Tirau’s History

Early Maori spoke of Tirau as a wonderful place to catch the kereru (native pigeon).

The birds used the many cabbage trees in the area as overnight resting places, and large parties of Maori came and gathered them at night.

Unfortunately many cabbage trees have since disappeared, but they remain a symbol of the town.
The area must have been very popular in pre-European times, as many of the local hills have been extensively terraced.

From the late 1860s blocks of land were purchased and gradually developed for cattle grazing.
In 1881 the township was auctioned in 97 half acre allotments. The sections ranged in price from £6.12 to £99 in the township, and from £6 to £10 for suburban and rural sections.
The original plans show Tirau was intended to be in the style of an English town with a cathedral.
A second sale was held on March 27th 1912 when the Bank of New Zealand offered a further subdivision of sections to the north of Station Road.

On October 1st 1881 the Post & Telegraph Office was opened, officially known as Okoroire.

In 1890 the name was changed to Oxford (after the English university town). However, due to confusion with an Oxford in Canterbury, the name was changed to Oxford North and then in 1895 it took the name of a prominent hill in the area – Tirau (the place of many cabbage trees).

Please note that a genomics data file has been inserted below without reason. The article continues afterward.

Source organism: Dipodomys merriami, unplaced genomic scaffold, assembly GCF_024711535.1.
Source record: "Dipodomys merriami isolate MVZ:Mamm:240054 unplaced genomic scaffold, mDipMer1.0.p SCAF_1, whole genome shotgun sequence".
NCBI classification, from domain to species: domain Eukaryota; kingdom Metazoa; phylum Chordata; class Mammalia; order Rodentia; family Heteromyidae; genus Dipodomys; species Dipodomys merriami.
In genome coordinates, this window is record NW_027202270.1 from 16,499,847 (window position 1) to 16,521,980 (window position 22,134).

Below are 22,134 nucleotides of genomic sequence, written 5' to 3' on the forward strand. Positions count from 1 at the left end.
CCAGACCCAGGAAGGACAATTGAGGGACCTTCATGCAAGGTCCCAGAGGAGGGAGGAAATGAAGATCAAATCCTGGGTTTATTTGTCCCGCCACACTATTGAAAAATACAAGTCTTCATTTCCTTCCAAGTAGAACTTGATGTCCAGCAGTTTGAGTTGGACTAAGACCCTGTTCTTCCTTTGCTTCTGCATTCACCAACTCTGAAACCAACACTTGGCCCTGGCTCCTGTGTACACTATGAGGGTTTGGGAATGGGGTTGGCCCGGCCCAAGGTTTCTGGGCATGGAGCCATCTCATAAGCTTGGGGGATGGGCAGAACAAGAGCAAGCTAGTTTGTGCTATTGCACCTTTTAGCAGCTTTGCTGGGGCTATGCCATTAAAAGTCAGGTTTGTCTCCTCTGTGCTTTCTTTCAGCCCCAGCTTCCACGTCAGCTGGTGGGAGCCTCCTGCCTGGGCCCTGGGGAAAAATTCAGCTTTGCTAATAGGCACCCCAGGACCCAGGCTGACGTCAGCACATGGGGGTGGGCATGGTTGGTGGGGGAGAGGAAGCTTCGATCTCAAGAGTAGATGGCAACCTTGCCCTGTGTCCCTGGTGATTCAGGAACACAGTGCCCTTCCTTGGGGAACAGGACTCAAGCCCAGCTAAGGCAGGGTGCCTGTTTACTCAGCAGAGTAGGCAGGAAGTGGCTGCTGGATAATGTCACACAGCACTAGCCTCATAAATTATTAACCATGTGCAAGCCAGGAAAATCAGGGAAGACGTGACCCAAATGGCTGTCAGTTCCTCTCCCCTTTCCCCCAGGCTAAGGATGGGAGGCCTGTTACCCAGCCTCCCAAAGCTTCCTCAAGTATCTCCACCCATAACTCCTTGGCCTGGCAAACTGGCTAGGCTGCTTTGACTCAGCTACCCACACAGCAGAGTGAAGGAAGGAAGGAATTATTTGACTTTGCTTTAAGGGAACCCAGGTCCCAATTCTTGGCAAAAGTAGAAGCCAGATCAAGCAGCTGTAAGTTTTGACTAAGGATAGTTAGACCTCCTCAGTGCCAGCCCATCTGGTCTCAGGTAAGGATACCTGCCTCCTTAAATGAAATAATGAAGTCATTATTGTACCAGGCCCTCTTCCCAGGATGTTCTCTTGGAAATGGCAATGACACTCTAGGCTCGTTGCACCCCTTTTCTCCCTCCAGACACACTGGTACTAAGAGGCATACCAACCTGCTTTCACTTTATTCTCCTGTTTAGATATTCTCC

In 1881 the Express (horse and coach), carrying Her Majesty’s mail, delivered mail to and from the Oxford Royal Hotel twice- a-week.

By 1885 the Armed Constabulary had formed a road to Rotorua. Along this, a four-horse coach made the Cambridge to Rotorua run three times-a-week with an overnight stop at the Oxford Royal Hotel.

The railway, which had reached Morrinsville by 1884, was extended to Tirau and opened on March 8th 1886.

Then, a fortnight later, the Tirau to Putaruru section opened. By 1894 the Rotorua line was completed and the mail coach service ceased.

The Oxford Royal Hotel was built around 1877-1881 and used as a staging post for travellers between Rotorua, Cambridge, Lichfield and later Taupo.

When Mr Francis Rose took over the Oxford Hotel about 1885 a small store was operating out of the back of the hotel’s tap room. In 1886, when Mt Tarawera (near Rotorua) erupted, many people found refuge at the hotel.

In 1904, Mr Rose founded the Rose Bros Store with his three sons on the site of the present Oxford Court Antiques, and leased the hotel until selling it in 1919.

In 1887 Auckland Agricultural Company (formerly McLean & Co) donated five acres, while residents raised 20 pounds to build a small one room and porch school for 213 pounds. The classroom and porch still remain as part of the school to this day.

A dairy factory was built in 1938 by the New Zealand Co-operative Dairy Company. The Tirau butter factory was heralded as the most modern and sophisticated of its time.

The first season’s output of 3446 tons steadily increased over time, and a large casein plant was built next to it in 1982. 1,600,000 litres of skim milk is processed into casein, lactalbumin and ethanol each day.

The original Tirau Swimming Pool was built by the Tirau Dairy Factory and locals, at a site below the factory. It had 14 thousand gallons of warm water per hour flowing through it from the factory’s condensers.

It wasn’t until 1963-1964 that a filtration plant with town supply water was installed. In 1980 the community replaced it with the present pools alongside the school boundary.